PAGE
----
Yuga Labs Plans to Part Ways with OpenSea NFT Marketplace Following Royalty Model Change

Ruholamin Haqshanas
Last updated: | 2 min read
Source: AdobeStock / alexandarilich

Yuga Labs, the entity behind the popular NFT collection Bored Ape Yacht Club (BAYC), is set to halt support for OpenSea due to a change in the platform’s royalty model. 

In a Saturday tweet, Yuga Labs announced that it plans to wind down support for OpenSea following the upcoming removal of Operator Filter, an on-chain royalty enforcement tool. 

“Yuga Labs will begin the process of sunsetting support for OpenSea’s SeaPort for all upgradable contracts and any new collections, with the aim of this being complete in February 2024 in tandem with OpenSea’s approach,” the announcement reads. 

OpenSea introduced Operator Filter in November last year as a means for creators to ensure that secondary sales of their NFTs only occur on marketplaces that enforce creator royalties. 

This feature effectively filtered out platforms like Blur from participating in such sales. 

However, OpenSea recently announced its decision to “sunset” the tool by the end of August. 

The platform cited a lack of adoption within the ecosystem, loopholes that allowed platforms to bypass the tool, and pushback from creators as the reasons behind this move.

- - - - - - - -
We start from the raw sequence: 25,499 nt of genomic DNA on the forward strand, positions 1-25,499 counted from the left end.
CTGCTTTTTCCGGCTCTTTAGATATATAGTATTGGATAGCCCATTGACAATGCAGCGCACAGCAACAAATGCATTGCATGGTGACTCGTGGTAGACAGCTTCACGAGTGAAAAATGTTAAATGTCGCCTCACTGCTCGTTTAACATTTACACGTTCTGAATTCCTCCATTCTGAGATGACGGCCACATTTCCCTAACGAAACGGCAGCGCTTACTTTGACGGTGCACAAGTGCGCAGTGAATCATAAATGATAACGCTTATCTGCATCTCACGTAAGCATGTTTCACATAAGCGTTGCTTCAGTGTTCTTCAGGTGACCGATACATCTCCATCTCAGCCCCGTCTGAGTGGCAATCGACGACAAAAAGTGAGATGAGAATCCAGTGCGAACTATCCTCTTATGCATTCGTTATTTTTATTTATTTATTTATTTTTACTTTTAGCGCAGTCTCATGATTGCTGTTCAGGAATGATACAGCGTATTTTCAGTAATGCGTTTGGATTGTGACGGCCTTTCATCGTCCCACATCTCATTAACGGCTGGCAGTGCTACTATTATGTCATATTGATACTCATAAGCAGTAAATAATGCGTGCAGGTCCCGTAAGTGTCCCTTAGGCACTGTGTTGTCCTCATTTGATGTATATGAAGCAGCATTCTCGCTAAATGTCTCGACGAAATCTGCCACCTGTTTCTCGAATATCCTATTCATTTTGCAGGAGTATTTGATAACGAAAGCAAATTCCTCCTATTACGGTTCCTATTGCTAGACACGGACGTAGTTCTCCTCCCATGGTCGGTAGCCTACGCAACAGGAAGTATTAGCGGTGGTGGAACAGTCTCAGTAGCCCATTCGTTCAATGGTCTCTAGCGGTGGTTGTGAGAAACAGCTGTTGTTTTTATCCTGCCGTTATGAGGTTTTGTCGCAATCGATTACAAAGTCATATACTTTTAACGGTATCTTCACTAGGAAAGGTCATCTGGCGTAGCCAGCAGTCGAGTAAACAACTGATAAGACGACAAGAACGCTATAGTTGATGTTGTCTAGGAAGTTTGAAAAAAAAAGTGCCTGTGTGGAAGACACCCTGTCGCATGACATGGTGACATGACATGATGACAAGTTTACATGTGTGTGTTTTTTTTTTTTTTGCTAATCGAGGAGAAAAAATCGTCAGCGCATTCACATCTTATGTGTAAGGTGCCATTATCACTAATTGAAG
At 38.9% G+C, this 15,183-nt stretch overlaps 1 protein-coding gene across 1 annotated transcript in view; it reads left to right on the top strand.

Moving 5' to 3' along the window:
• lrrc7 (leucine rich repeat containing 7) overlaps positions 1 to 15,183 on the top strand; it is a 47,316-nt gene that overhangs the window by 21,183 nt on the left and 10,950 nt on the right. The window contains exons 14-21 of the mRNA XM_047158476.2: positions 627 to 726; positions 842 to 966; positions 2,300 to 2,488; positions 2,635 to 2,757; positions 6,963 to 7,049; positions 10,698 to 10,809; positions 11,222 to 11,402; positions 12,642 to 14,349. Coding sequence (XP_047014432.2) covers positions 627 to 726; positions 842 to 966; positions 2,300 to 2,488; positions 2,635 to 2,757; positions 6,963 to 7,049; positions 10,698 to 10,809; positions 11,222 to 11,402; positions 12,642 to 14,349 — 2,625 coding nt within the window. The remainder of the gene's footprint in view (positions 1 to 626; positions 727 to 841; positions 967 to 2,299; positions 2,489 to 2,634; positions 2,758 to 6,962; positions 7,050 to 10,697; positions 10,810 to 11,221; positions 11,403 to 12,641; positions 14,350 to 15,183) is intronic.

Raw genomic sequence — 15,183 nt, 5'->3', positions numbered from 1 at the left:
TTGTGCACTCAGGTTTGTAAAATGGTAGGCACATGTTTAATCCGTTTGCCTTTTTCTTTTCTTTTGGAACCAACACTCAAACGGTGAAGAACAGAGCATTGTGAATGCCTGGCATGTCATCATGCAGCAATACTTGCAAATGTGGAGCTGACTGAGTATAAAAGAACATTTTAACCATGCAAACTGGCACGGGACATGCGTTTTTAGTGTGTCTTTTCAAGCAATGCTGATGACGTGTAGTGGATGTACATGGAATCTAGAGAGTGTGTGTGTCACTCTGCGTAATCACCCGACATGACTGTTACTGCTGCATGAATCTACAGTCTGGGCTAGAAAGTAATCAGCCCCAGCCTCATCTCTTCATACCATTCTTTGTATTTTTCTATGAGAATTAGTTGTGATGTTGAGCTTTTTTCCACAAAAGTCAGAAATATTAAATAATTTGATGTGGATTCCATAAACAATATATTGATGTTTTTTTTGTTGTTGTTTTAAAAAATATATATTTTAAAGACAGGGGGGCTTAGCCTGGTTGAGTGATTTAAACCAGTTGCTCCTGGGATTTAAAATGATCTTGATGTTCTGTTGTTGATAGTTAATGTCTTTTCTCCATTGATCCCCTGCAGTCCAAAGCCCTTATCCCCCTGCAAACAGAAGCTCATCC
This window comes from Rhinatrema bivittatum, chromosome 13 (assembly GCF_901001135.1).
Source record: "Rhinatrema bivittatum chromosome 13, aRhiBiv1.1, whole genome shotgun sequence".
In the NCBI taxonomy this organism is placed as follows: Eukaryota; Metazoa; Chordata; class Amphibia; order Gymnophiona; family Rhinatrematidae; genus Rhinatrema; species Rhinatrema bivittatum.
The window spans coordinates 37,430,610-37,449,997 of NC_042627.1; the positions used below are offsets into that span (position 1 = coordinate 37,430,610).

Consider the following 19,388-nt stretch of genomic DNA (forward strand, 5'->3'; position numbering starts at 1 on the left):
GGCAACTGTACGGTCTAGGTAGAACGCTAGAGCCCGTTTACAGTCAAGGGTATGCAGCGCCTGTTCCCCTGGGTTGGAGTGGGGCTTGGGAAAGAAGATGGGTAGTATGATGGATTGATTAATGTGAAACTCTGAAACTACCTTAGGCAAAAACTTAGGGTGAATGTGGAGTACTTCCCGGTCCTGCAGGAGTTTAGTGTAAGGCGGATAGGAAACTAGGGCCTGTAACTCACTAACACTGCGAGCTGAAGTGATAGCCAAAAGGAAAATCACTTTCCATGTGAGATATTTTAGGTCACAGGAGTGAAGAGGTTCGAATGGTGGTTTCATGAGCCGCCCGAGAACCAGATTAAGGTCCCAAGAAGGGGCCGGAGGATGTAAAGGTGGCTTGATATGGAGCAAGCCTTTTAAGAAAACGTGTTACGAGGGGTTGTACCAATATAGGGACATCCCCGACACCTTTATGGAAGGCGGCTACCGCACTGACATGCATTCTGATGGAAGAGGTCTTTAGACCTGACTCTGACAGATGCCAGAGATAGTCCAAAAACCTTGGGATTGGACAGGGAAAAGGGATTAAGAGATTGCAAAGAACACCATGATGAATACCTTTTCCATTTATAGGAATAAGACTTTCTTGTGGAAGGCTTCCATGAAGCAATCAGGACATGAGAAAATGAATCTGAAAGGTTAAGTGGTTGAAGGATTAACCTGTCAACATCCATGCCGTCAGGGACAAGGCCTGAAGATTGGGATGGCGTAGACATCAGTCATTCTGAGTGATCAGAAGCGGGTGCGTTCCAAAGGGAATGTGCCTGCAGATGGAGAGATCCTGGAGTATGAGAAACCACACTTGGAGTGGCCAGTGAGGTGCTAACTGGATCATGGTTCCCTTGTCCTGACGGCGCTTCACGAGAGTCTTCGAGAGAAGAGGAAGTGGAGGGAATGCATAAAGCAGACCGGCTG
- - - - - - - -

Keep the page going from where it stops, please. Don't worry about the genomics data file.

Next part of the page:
In response to OpenSea’s decision, Yuga Labs took to Twitter to share the company’s plan to gradually wind down its use of OpenSea’s Seaport marketplace smart contract. 

The company reiterated its commitment to protecting creator royalties, ensuring that creators are adequately compensated for their work.

BAYC Community Supports Yuga Labs Decision

The announcement from Yuga Labs was met with a positive reaction from the BAYC community, as well as content creators and founders of other notable NFT projects like EllioTrades and Alex Becker

Dotta, CEO and co-founder of the Forgotten Runes Wizards Cult NFT project, expressed support for Yuga Labs’ decision, highlighting the power of creators to shift towards marketplaces that prioritize royalty payments.

“The creators have enough power in aggregate to move to royalty paying marketplaces,” they said in a recent tweet. “Yuga leading the charge is the spark that was needed.”

Likewise, Luca Netz, the CEO of the Pudgy Penguins NFT project, seemed to indicate that his project might follow a similar course as Yuga Labs.

The issue of creator royalties has become a divisive topic within the NFT community over the past year. 

Initially, enforcing creator royalties was the norm during the NFT boom in 2021. 

However, marketplaces like Blur entered the scene in October 2022, offering zero trading fees and an optional creator royalty payment model. 

This disrupted the market and led to a decrease in trading fees and royalty percentages as platforms competed for users.

Currently, there is a clear divide within the NFT community between those who prefer the cheaper trading model offered by platforms like Blur and advocate for alternative methods of compensating creators, and those who strongly support the payment of royalties.